Peace Direct will be ten years old in 2014. In that time we have grown into an award-winning organisation that funds programmes around the world. Here are some milestones:
2004 Peace Direct became a charity and launched to the public. A group from Lucknow toured the UK speaking about how they prevented mass atrocities when the Ayodha Mosque was torn down, by holding demonstrations for peace. We began funding peacebuilders in Iraq.
2005 What If? Fallujah considered how non-violent alternatives could have been used in the Iraq war. It aroused interest among senior military in the UK and USA, and formed the basis of the verité play Fallujah. We also began funding the Centre Résolutions Conflits in DR Congo, our longest-standing partner.
2006 The Collaborative for Peace in Sudan was formed when Peace Direct brought together peace activists from north, central and south Sudan. The Canadian Chargé d’Affairs commented: ‘You have achieved in three days what others would have taken a year to accomplish.’ We are still funding the Collaborative, now two separate organisations.
2007 In the wake of the London bombings, Young Muslims Speak brought together young Muslims from different ethnic backgrounds to learn from Muslim peacebuilders from Kenya and Palestine. The Truce 20/20 project was launched in east London, and our website Insight on Conflict started to show the world what peacebuilders were doing in different conflict areas.
2008 We launched a rapid response fund in Nepal. One of the partner organisations commented: ‘£100 from Peace Direct that I can use with my discretion, is worth £100,000 to carry out a donor’s project.’ Funding from Peace Direct also enabled Dekha Ibrahim Abdi to mobilise Concerned Citizens for Peace, which played a major peacebuilding role during the post-election violence in Kenya.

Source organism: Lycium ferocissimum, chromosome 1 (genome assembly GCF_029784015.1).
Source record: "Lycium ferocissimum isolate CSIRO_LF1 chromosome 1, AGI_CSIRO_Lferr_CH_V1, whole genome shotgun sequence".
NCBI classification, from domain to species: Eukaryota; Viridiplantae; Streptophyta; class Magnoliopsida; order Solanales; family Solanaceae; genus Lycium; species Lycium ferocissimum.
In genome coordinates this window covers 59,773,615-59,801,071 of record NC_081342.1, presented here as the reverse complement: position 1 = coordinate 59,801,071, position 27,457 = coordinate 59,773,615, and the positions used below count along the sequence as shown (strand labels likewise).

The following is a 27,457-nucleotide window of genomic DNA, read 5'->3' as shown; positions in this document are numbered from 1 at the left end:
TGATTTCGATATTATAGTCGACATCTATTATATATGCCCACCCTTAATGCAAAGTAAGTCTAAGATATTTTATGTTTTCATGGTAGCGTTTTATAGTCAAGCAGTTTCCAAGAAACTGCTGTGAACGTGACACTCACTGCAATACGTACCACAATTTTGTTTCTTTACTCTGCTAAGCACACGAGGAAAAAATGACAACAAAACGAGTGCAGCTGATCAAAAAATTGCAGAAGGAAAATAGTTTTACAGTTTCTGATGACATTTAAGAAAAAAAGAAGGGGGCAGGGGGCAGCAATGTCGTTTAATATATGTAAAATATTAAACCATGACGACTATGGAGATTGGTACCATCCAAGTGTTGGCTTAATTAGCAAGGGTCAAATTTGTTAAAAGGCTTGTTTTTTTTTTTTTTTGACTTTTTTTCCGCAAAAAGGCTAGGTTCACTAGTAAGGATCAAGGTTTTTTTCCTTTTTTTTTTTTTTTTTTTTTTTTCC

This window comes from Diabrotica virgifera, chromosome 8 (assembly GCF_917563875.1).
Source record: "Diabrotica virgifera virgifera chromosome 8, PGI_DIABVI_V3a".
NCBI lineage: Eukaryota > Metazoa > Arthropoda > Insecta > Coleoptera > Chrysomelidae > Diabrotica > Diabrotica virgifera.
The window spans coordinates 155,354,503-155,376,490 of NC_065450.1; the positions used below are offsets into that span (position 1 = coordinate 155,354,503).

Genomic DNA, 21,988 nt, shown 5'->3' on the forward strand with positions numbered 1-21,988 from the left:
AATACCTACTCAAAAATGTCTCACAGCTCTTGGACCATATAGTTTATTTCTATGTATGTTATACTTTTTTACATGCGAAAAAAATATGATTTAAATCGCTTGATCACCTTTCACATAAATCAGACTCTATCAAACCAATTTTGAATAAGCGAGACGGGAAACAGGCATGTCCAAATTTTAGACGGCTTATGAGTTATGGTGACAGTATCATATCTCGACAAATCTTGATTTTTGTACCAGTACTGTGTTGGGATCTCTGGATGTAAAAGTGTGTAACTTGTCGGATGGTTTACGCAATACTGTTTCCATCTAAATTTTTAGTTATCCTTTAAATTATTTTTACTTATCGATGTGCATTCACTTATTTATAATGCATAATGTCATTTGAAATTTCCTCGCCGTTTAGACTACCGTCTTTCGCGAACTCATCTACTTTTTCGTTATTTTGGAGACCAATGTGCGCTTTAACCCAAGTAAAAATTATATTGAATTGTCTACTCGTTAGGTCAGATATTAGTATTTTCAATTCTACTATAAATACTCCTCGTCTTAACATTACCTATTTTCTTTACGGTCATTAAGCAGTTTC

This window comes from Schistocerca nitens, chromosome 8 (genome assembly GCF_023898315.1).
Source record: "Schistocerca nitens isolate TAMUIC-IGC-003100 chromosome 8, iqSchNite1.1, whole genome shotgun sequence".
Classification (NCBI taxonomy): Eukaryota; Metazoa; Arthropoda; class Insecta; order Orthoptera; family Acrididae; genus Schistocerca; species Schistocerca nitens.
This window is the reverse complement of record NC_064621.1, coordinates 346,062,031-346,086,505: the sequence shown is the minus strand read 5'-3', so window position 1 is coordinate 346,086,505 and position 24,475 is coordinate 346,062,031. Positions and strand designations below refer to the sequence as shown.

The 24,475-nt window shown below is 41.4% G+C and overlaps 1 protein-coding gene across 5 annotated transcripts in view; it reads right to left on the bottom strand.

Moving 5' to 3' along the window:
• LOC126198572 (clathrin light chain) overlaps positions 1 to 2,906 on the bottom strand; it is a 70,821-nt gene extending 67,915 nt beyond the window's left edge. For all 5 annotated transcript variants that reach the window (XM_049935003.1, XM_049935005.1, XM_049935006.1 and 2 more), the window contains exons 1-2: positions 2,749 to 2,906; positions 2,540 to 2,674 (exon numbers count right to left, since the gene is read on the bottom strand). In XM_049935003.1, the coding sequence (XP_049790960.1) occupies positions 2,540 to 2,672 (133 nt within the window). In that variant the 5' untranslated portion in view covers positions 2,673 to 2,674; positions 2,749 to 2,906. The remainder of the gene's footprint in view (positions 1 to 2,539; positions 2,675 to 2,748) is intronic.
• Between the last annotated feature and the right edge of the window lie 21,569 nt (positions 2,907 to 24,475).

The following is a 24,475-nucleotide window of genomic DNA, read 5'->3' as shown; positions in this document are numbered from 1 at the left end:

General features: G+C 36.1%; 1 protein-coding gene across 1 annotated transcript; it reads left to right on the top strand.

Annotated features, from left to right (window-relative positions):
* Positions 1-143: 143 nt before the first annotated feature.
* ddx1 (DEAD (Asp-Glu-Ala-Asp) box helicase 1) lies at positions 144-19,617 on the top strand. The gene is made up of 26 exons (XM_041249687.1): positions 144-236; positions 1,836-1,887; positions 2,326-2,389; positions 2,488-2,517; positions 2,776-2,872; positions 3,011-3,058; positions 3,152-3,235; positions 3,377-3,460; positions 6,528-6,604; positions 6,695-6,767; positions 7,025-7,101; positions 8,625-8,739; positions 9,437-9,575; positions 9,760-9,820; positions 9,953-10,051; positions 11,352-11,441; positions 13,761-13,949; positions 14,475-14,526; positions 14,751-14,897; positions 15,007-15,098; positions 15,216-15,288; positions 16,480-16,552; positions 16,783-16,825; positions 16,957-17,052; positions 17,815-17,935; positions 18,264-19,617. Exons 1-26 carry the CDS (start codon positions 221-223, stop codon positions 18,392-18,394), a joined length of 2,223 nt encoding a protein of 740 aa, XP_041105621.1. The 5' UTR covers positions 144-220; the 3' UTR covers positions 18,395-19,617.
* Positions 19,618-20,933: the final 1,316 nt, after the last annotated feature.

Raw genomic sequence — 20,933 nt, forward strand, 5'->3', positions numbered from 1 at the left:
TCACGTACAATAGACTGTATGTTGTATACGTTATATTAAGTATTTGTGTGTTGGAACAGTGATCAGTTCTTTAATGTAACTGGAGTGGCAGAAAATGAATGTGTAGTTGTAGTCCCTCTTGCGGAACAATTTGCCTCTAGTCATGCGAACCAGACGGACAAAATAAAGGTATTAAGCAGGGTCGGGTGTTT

2009 Peace Direct won a core grant from the UK’s Department for International Development, which funded the expansion of our partners’ work in four countries. The Independent newspaper featured eight of our projects in its Christmas appeal, leading to a surprise donation of $100,000 from a US foundation.
2010 We began funding Aware Girls’ work to persuade young people in Pakistan’s Swat Valley to reject violent jihad. A Peace Exchange conference in Goma led to the creation of a network of organisations in DR Congo, working together to prevent violent conflict from escalating.
2011 We launched our US affiliate with a performance by award-winning actor Mark Rylance of The Peacebuilder, a dramatic monologue recounting the life story of our Congolese peacebuilder Henri Ladyi. Henri’s organisation was the subject of a Channel 4 TV documentary.
2012 Local First, an initiative which argues for development and peacebuilding to be locally led and make use of local capacity, was launched in Switzerland and in London. Some 1.9 million people heard John Le Carre make a radio appeal for our work on BBC Radio 4.
2013 The Department for International Development acknowledged our Congolese partner’s model of community-based disarmament, demobilisation and reintegration as the most effective basis for a major reintegration programme. The Norwegian Government funded Insight on Conflict to develop its work in the Sahel. We were invited to contribute a strand on ‘local ownership’ to Viking 14, a major peacekeeping simulation exercise.
2014 Keep in touch with developments in our next 10 years via our blog. And do tell us what you think.